The Instruments of the Foolish Shepherd - Part 2


Such are the four negative marks of a foolish shepherd -that is, the things which he does not do. But there are added by the Holy Ghost two positive marks, that is, there are two things which he does do. "He shall eat the flesh of the fat," that is, he shall not take that which comes, that which is offered him, but he must go through the flock, and select the fattest for his own eating. The priest s joints were the breast and the shoulder. Ex 29:27,28, not the leg and the loin. He was to have good food, and enough food, but not the fattest and best joint of the whole. The word of God sanctions an honourable and competent maintenance for a minister, but it is to be freely and voluntarily given. But the foolish shepherd manifests a grasping, covetous, insatiable spirit. He seeks not the flock but the fleece, and he will sacrifice truth, mangle the gospel, and preach to please professors, with the sole end of filling his own pocket. To take thankfully what is given freely is one thing; to be dissatisfied with what is given, and be clamorous for more, is another. To eat the flesh is allowable, to grasp after the flesh of the fat is discreditable; to feed the flock as a shepherd, and eat of the milk thereof, 1Co 9:7, is honourable; to feed the flock as a grazier is disgraceful. "And shall tear their claws in pieces." This is the second positive mark of a foolish shepherd. Sheep, then, have claws! Aye, surely, and some of us have been sorely scratched by them. And these claws, too, they will sometimes exercise upon the shepherd. When, then, the foolish shepherd feels the scratch of these claws, he puts forth all his strength, and tears them in pieces. He does not rule with kindness and gentleness; he does not guide them with the sweet constraints of love and affection, but first starves the living family, and then if they do but scratch him with their claws, he rends them in pieces. Their claws are the objects of his attack -that is, he lays hold of any expressions of theirs which have been directed against him, any severe remarks made upon him, any complaints of his ministry, any doubts of his Christianity, any objections to his Arminianism, any censures of his conduct. These claws have scratched him, and wounded his pride and consequence. He must, therefore, retaliate; and these claws he will lay hold of, seizing every word that has been said against him or his ministry, and rend them in pieces, as manifesting, he says, a bitter and unchristian spirit. A wise shepherd will not act thus. He will not return blow for blow, nor stripe for stripe. If scratched by the claws of some of his sheep, he will rather bear it in silence than make divisions and contentions, and rend the flock asunder. He will not take up every harsh thing said against himself or his ministry, nor be jealous of his own honour and dignity, bringing forward into the pulpit his own cause and glory instead of the cause of God and the glory of Christ; but will be more or less actuated by the spirit of Him who, when he was reviled, reviled not again.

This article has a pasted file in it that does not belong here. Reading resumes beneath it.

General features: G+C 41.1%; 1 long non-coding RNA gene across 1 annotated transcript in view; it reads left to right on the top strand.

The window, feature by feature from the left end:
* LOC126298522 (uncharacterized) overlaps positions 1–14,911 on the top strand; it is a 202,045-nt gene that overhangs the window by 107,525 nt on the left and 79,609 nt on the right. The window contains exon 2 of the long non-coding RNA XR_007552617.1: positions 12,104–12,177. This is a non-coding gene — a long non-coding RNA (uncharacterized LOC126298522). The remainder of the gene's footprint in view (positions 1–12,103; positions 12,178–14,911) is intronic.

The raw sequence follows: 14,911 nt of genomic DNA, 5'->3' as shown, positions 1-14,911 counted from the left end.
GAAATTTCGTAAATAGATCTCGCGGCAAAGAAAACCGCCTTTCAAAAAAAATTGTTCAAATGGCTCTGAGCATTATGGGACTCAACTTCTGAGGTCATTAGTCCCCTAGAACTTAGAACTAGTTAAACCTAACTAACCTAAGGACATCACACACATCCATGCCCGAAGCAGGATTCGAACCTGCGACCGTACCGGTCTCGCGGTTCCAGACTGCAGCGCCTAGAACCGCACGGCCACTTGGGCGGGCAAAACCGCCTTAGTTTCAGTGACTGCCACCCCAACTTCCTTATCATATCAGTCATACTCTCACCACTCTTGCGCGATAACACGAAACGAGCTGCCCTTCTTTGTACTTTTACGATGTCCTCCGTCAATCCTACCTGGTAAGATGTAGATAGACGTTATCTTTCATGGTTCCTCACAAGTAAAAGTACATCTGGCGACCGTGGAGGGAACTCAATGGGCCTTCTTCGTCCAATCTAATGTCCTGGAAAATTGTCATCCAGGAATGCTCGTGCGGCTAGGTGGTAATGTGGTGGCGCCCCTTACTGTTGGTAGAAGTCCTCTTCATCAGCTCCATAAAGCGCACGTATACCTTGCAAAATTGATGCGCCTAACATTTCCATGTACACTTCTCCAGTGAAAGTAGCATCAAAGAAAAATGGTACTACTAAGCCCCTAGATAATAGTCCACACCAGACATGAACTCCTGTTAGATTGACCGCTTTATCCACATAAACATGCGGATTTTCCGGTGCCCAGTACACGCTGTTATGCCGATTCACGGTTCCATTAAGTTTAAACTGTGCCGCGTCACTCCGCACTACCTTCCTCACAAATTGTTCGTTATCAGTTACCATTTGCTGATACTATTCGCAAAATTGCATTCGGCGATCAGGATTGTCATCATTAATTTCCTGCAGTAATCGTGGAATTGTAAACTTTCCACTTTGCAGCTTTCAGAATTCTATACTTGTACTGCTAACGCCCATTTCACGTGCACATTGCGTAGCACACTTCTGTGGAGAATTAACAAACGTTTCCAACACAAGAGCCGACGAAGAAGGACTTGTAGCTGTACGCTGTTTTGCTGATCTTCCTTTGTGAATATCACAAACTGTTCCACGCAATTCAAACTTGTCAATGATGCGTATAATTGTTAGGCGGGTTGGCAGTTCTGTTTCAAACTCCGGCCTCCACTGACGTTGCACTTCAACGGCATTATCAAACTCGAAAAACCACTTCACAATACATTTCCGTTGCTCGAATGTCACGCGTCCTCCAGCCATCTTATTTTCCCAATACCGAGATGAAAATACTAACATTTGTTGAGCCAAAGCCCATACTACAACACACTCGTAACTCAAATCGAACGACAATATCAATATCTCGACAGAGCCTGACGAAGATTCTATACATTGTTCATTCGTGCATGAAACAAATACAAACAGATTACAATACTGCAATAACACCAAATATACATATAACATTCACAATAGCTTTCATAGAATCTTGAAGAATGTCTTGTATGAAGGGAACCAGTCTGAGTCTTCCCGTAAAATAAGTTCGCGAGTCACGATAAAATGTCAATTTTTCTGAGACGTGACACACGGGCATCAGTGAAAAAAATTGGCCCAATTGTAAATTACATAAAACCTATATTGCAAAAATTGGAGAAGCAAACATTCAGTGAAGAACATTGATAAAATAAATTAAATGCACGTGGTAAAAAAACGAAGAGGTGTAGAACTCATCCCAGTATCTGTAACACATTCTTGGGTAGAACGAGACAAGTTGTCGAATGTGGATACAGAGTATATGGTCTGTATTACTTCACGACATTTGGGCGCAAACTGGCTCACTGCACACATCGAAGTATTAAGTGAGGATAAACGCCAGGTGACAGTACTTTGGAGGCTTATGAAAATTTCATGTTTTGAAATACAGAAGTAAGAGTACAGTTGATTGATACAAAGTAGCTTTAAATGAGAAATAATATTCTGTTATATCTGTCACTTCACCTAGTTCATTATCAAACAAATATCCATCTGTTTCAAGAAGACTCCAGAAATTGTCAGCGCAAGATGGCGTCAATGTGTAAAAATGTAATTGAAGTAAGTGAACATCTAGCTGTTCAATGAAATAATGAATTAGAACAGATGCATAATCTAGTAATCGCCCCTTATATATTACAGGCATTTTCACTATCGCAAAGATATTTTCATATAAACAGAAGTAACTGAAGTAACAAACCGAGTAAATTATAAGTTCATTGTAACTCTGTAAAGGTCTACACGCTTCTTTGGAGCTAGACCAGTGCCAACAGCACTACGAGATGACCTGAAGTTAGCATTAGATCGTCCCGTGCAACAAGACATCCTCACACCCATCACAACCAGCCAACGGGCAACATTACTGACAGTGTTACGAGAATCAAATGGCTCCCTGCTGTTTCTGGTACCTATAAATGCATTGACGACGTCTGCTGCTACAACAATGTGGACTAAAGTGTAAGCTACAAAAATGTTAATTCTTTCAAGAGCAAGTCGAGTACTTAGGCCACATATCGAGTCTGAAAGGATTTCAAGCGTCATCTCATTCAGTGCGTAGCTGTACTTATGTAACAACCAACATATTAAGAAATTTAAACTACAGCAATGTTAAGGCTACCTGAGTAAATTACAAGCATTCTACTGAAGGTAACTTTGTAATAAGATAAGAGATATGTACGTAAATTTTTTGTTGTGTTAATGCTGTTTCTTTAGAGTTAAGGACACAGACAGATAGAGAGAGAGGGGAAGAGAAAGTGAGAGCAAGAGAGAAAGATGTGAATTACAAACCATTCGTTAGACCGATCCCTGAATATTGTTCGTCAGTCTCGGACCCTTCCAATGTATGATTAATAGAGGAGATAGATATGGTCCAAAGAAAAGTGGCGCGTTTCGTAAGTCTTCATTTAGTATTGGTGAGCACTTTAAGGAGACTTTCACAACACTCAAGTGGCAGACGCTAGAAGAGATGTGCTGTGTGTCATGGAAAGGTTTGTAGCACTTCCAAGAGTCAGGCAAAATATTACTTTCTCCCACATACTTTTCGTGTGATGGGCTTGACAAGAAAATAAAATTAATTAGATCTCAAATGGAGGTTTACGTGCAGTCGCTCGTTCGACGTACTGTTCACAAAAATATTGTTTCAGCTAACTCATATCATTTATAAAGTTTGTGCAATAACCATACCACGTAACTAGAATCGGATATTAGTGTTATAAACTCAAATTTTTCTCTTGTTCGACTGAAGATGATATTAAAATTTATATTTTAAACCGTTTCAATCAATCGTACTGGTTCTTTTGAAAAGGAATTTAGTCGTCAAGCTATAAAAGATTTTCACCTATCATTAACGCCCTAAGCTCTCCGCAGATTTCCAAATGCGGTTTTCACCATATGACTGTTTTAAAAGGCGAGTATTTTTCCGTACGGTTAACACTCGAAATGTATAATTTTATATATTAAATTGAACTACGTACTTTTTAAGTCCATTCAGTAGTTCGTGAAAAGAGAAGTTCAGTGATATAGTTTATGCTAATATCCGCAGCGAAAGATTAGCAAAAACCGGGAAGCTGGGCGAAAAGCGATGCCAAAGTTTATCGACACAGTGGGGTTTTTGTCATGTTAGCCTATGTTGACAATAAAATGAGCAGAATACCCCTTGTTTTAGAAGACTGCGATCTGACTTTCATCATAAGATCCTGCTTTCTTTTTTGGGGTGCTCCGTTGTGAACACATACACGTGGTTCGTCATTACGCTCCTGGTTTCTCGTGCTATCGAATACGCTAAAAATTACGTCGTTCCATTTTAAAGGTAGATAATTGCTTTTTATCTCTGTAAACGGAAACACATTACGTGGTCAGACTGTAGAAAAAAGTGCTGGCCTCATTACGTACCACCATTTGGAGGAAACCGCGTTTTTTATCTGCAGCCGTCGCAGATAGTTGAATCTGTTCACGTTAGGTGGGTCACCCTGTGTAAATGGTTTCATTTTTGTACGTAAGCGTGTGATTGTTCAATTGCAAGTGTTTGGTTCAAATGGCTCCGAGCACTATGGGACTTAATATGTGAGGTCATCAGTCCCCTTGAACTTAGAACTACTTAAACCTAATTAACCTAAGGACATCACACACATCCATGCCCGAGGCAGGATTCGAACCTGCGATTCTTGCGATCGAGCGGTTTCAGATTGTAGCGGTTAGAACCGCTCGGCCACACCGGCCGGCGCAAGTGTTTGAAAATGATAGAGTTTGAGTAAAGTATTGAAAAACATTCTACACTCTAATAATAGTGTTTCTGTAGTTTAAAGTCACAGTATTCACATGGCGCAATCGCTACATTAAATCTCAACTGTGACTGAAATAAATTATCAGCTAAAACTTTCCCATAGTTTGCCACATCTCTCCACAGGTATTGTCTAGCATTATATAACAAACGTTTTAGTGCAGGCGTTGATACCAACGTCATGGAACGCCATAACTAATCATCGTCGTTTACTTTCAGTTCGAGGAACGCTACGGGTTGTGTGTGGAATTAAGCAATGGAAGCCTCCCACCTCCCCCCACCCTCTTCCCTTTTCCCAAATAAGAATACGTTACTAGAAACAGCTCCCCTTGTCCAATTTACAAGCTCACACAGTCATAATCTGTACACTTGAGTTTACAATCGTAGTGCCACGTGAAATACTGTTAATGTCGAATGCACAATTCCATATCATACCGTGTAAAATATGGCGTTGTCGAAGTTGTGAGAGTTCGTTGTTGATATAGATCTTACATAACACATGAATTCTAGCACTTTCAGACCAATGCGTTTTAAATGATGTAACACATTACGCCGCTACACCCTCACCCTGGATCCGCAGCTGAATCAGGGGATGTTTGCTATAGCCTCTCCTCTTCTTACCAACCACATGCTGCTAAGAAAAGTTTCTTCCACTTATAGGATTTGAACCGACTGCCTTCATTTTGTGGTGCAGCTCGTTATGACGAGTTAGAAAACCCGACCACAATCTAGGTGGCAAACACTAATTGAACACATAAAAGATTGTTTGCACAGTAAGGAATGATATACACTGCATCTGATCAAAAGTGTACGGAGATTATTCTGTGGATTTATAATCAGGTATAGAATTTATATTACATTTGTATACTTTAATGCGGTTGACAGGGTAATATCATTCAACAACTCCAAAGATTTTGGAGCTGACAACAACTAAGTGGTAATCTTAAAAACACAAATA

We see, then, drawn by the pen of the Holy Ghost, the marks of the foolish and wise shepherd. Keep them in your eye. You are commanded to try the spirits whether they be of God. You are to be the judges of every minister who comes as an ambassador from the Lord. Examine him well, scan his features carefully, weigh him accurately. God has given you his portrait -compare the man and his likeness. Has he, then, the marks for or against? Does he visit the cut off, does he seek the young one, does he heal the broken, does he feed that that standeth still? If he does not agree with these four essentials, he is a foolish shepherd, be he what he may.

Again, does "he eat the flesh of the fat, and rend their claws in pieces?" Is he covetous and contentious; grasping and quarrelsome; a flatterer of the rich, and an oppressor of the poor; a Demas and a Diotrephes? Then is he a foolish shepherd, be he in the church or in the chapel, in robes of priestly dignity, or ungowned plainness. Never mind his holy countenance and solemn demeanour, his grey hairs and silvery tongue; these are but the rough garment to deceive. Watch his ministry and his actions. Look at him in the pulpit and out of it. Turn him about and look at both sides, the negative marks and the positive, what he is not, and what he is.

My friends, I have spoken these things this evening as a disinterested person, not with a view to exalt myself, for I assure you, I am often tried as to my call to the ministry, though not without, at times, both inward and outward testimonies, nor to aim at any particular minister or ministers. You are placed in peculiar circumstances from the want of a stated minister, and being so much in the habit of hearing different supplies at this and other chapels.

I have sought, then, to lay before you the features of a wise and foolish shepherd, as drawn by the blessed Spirit. Try by them all whom you hear. Let not pretensions suffice. Examine their credentials; put them into the scales; watch their words; and, above all, look narrowly at their spirit. And if they come not up to, or vary from the marks of a wise shepherd; still more, if they tally precisely with the character here given of a foolish shepherd, unceremoniously reject them. God has not sent them; and in rejecting them you act by his authority, and walk in obedience to his word. May he give us eyes to see, hands to act, and feet to walk, in strict accordance with his own unerring testimony.